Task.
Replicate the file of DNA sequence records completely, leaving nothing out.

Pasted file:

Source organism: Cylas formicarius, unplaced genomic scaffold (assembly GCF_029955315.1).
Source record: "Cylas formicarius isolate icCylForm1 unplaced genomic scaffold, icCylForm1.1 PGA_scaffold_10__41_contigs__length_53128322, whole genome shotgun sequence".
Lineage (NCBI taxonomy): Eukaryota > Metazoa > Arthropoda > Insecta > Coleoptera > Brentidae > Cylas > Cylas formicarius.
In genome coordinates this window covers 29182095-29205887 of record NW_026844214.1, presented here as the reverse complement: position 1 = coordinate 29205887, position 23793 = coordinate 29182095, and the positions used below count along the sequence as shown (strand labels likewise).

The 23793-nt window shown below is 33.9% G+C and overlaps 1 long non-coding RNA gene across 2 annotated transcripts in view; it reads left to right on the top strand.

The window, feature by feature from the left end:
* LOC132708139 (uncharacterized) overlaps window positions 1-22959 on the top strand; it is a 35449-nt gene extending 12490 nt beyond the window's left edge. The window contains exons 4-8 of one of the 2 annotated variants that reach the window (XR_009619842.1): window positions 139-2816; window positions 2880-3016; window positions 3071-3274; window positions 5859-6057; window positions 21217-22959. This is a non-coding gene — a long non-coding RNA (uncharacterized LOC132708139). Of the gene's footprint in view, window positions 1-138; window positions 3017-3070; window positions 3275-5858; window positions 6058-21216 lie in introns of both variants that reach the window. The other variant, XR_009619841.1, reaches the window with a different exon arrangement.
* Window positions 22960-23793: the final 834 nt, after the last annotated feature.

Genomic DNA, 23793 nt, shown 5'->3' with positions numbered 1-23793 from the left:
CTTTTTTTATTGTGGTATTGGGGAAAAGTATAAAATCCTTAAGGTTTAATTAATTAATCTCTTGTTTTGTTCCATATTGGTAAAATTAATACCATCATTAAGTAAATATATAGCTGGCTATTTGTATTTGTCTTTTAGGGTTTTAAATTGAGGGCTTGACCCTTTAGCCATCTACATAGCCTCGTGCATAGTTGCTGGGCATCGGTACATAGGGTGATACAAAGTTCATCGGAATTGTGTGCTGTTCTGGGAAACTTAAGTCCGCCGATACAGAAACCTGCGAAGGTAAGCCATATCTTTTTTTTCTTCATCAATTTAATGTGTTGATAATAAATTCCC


Source organism: Cylas formicarius, unplaced genomic scaffold (assembly GCF_029955315.1).
Source record: "Cylas formicarius isolate icCylForm1 unplaced genomic scaffold, icCylForm1.1 PGA_scaffold_10__41_contigs__length_53128322, whole genome shotgun sequence".
Lineage (NCBI taxonomy): Eukaryota > Metazoa > Arthropoda > Insecta > Coleoptera > Brentidae > Cylas > Cylas formicarius.
In genome coordinates this window covers 29182095-29205887 of record NW_026844214.1, presented here as the reverse complement: position 1 = coordinate 29205887, position 23793 = coordinate 29182095, and the positions used below count along the sequence as shown (strand labels likewise).

The 23793-nt window shown below is 33.9% G+C and overlaps 1 long non-coding RNA gene across 2 annotated transcripts in view; it reads left to right on the top strand.

The window, feature by feature from the left end:
* LOC132708139 (uncharacterized) overlaps window positions 1-22959 on the top strand; it is a 35449-nt gene extending 12490 nt beyond the window's left edge. The window contains exons 4-8 of one of the 2 annotated variants that reach the window (XR_009619842.1): window positions 139-2816; window positions 2880-3016; window positions 3071-3274; window positions 5859-6057; window positions 21217-22959. This is a non-coding gene — a long non-coding RNA (uncharacterized LOC132708139). Of the gene's footprint in view, window positions 1-138; window positions 3017-3070; window positions 3275-5858; window positions 6058-21216 lie in introns of both variants that reach the window. The other variant, XR_009619841.1, reaches the window with a different exon arrangement.
* Window positions 22960-23793: the final 834 nt, after the last annotated feature.

Genomic DNA, 23793 nt, shown 5'->3' with positions numbered 1-23793 from the left:
CTTTTTTTATTGTGGTATTGGGGAAAAGTATAAAATCCTTAAGGTTTAATTAATTAATCTCTTGTTTTGTTCCATATTGGTAAAATTAATACCATCATTAAGTAAATATATAGCTGGCTATTTGTATTTGTCTTTTAGGGTTTTAAATTGAGGGCTTGACCCTTTAGCCATCTACATAGCCTCGTGCATAGTTGCTGGGCATCGGTACATAGGGTGATACAAAGTTCATCGGAATTGTGTGCTGTTCTGGGAAACTTAAGTCCGCCGATACAGAAACCTGCGAAGGTAAGCCATATCTTTTTTTTCTTCATCAATTTAATGTGTTGATAATAAATTCCC